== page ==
Lawmakers debate teaching sex ed in Bible Belt

Published 11:53 pm Monday, January 26, 2009

Legislators are debating whether teachers should talk about sex, in a comprehensive way, in Mississippi classrooms.

Sex education has emerged as a topic during the first weeks of the legislative session after a recent federal report said Mississippi has the nation’s highest teen birth rate.

Mississippi’s rate was more than 60 percent higher than the national average in 2006, according to new state statistics released earlier this month from the U.S. Centers for Disease Control and Prevention.

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Sexually transmitted diseases also are on the rise in the state, and experts say Mississippi’s perpetual poverty is tied to the number of teenage, single parents.

Openly discussing sex, particularly with teens, is still considered taboo in many circles of the Bible Belt state. State law doesn’t require sex education in public schools.

Shawna Davie, the Reproductive Freedom Project coordinator for the American Civil Liberties Union of Mississippi, said any sex education programs in schools are required to emphasize an abstinence-until-marriage philosophy.

“The state has been put in a bit of a pickle because the federal government doesn’t give any money for comprehensive sex education,” Davie told members of the House Select Committee on Poverty.

Davie said the cost of using comprehensive sex education curricula wouldn’t be that much beyond the expense of training educators and purchasing classroom materials, some of which can be obtained free over the Internet.

California and Washington are among the states that teach age-appropriate and medically accurate sex education, she said. Comprehensive sex education includes how to use condoms and birth control, she said.

Sen. David Jordan, D-Greenwood, is sponsoring a bill to create a sex education pilot program. Under the bill, the state Board of Education and the state Department of Health would determine which grades to include and how the program will be implemented.

“Abstinence has its place but you need to talk about the consequences,” Jordan said. “I want young people to live.”

Jordan represents portions of the Mississippi Delta, which has the state’s highest rates of AIDS/HIV infection.

Rep. Philip Gunn, R-Clinton, is among those opposed to opening the door to sex education courses that would include information about birth control. Any information beyond simple instruction about the reproductive process should come from parents, he said.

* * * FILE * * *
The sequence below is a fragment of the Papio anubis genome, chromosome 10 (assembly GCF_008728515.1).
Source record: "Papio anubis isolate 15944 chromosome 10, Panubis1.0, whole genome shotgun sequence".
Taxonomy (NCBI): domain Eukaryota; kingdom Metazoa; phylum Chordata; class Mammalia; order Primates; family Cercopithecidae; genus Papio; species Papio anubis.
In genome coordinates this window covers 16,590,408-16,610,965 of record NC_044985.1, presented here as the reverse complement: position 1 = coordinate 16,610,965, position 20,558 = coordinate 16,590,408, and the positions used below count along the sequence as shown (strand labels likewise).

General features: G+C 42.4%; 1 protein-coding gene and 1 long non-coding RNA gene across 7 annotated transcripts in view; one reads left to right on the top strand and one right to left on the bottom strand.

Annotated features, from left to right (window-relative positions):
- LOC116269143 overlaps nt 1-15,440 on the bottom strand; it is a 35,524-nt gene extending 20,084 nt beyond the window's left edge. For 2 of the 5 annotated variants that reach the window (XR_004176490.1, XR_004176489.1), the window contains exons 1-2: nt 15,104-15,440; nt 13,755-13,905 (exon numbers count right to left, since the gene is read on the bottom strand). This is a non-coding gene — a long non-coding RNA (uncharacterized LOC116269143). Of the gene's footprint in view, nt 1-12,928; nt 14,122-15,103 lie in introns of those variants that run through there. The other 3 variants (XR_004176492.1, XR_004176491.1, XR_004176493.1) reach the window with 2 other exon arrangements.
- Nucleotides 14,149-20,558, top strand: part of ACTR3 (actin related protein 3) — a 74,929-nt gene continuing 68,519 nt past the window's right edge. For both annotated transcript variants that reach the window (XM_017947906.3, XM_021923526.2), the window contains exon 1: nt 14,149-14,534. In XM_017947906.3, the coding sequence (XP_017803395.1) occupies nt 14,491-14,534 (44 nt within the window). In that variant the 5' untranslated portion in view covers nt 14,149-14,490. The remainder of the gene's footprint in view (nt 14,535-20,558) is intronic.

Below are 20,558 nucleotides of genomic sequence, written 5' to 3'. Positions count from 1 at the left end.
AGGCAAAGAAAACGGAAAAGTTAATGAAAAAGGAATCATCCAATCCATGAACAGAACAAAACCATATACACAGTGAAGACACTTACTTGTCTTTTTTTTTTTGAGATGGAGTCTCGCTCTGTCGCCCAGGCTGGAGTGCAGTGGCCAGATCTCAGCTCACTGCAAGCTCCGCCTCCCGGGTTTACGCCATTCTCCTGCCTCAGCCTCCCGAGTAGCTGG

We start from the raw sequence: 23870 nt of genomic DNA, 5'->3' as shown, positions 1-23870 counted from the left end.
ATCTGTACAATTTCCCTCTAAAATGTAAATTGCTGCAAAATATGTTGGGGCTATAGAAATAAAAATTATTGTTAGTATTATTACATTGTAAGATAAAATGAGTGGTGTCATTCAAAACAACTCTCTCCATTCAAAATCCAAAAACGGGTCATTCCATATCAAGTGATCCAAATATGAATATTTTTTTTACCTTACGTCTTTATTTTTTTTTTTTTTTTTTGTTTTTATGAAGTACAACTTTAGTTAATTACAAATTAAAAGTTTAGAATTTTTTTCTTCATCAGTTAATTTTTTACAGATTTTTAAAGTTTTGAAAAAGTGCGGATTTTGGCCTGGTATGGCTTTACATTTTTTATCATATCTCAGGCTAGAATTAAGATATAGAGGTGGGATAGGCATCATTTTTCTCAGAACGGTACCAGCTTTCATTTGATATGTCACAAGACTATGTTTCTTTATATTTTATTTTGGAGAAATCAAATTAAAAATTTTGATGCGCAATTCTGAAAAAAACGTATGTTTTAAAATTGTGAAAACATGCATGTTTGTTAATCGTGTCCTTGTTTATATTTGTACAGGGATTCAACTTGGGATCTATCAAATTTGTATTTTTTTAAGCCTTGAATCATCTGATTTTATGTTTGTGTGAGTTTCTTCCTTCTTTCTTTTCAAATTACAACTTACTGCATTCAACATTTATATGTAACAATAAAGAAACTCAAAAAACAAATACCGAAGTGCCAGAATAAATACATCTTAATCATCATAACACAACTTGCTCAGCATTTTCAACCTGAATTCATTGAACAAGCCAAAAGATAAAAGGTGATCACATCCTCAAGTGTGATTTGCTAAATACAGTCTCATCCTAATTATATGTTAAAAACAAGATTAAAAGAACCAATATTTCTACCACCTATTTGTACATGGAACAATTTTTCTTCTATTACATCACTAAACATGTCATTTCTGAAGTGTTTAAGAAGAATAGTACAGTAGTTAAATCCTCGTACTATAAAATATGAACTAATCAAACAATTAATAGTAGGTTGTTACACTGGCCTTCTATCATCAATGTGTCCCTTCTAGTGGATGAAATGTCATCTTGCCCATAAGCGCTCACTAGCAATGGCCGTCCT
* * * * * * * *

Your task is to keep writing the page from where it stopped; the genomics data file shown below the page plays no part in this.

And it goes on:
“By teaching kids how to have sex and telling them these techniques, they are endorsing the practice. Abstinence is the way to go,” Gunn said. “All of my beliefs stem from my understanding of Scripture.”

Sexually transmitted diseases are a persistent problem for the state’s youth, according to data from the Department of Health. In 2007, there were 432 new cases of chlamydia in youth ages 10-14. The number was 8,444 for ages 15-19. The new cases of gonorrhea were 118 and 2,641, respectively. There were 36 new HIV cases in the 15-19 age group and none among the younger teens.

Jordan said his proposal would let parents decide whether to allow their children to participate in sex education.

Senate Education Chairman Videt Carmichael, R-Meridian, said he would take a look at the sex education proposal next week. Carmichael said he’s been focused on locating additional money for public school districts recently hit with budget cuts.

“I haven’t studied it that close,” Carmichael said.

Sen. Terry Burton, R-Newton, a member of the Senate Education Committee, said the state’s teen-pregnancy rate and high-infant mortality rate show that “we probably need to do something.” However, he said any legislation that’s adopted should include a component for parental influence.

The growing incidence of teen births places an economic strain on the state, Marianne Hill, a senior economist with the Mississippi Institutions of Higher Learning, told the House panel last week.

Hill placed the figure at about $150 million in state and federal dollars, based on providing health care, foster care and other expenditures in addition to lost tax revenue and lower earnings.

State Superintendent of Education Hank Bounds and Department of Health officials have given lawmakers information about the kind of programs that state already has that provide information about sex and STDs to teenagers.

When asked if it is government’s role to educate teens about sex, Bounds responded: “Unfortunately, I don’t know if we have any other choice.”

The bill is Senate Bill 2291.